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Functional Milk Protein and Greek-style Yoghurt Together Offer Healthy and Indulgent Snack Opportunities

 

Over the past five years, Greek-style yoghurt has become all the rage. In the US, Chobani – a low fat,
Greek product – has grown enormously since its launch in 2007, and, in 2012, it held a 20% value share of the yoghurt market. High-protein diets have moved away from being the province of the fitness crazed to being embraced by the mainstream consumer and are popular with those looking to maintain or lose weight or lead a healthy lifestyle. Greek-style yoghurts are perceived to be naturally high in protein and indulgent at the same time, and many manufacturers are adding Greek-style products to their lines. This is a big opportunity for whey and milk protein ingredients, which offer alternative solutions to the straining process used to produce traditional Greek yoghurt.
Whey protein and milk protein concentrate ingredients are commonly used in yoghurts, providing a range of technical benefits from fat simulation to improved viscosity. The compound annual growth rate (CAGR) rise for whey protein concentrate in yoghurt was 3% in volume terms over 2006-2011 globally, and it is expected to continue to perform strongly over the forecast period. The use and labelling of protein ingredients varies depending on country, but many of the leading yoghurt brands, including Danone and Yoplait, are tapping into the Greek-style market on both sides of the Atlantic by adding protein ingredients, with strong marketing of their high protein and low fat content. Although targeted at women, these products also appeal to men because of their high protein content. In early 2013, General Mills also launched a Yoplait Pro-Force product which is aimed at teenagers.

Greek yoghurt

Arla Food Ingredients is one company tapping into this trend with its Nutrilac® functional milk proteins. The Nutrilac® solution allows manufacturers of standard yoghurt to add a Greek-style product to their production line without the need for additional equipment or technology, according to Aleksandra Dzakovic, Consumer Insights Manager at Arla Food Ingredients. Compared to the traditional straining process, production of a Greek-style product using Nutrilac® solutions requires three times less milk. “We’re seeing a lot of interest from manufacturers who are looking at the 0% and low fat solutions that Nutrilac® proteins can achieve,” said Dzakovic. Many private label manufacturers are also launching Greek-style products and with unit prices generally being lower, private label dairy products are growing in popularity with cash-strapped consumers. Top brands have faced some serious competition over recent years with the value of private label yoghurts in Western Europe increasing by US$800 million from 2007-2012, and it seems that this is where the major opportunities lie for protein ingredients companies.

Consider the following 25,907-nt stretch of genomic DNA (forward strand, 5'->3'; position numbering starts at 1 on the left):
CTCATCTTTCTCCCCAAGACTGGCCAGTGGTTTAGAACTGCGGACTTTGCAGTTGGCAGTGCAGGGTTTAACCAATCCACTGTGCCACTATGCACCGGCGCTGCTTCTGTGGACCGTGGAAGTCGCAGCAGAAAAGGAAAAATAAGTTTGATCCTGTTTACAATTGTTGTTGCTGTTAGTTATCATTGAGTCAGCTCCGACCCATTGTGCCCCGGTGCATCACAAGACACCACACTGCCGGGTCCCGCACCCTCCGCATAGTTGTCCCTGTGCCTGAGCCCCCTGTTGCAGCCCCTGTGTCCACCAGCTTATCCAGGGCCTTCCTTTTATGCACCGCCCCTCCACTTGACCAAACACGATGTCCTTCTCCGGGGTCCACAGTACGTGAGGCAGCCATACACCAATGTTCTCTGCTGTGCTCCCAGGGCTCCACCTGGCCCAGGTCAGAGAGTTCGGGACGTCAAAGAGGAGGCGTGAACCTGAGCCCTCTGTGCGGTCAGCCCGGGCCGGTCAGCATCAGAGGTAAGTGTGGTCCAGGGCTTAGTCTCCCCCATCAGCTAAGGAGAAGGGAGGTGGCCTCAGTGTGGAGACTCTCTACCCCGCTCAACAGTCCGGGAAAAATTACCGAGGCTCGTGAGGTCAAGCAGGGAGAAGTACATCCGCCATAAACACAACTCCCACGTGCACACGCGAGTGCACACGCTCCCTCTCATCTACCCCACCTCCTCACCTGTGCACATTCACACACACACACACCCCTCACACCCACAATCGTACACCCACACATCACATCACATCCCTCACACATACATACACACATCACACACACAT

Consumers in Western Europe are becoming more sophisticated; the consumption of reduced-fat yoghurt is expected to decline in the region over 2012-2017 as they move away from buying diet-specific products to taking a more holistic approach to improving their nutritional intake. A high-protein, low-fat diet is already popular amongst those looking to lose weight because of protein’s association with prolonged satiety, and whey protein is therefore increasingly moving into the mainstream market. With Greek yoghurts already perceived as being a snack that is naturally high in protein, the challenge is for brand manufacturers to create a Greek-style product that is not only healthy but also indulgent. Using milk and whey protein ingredients seems like a cost-effective and efficient way to do
this.

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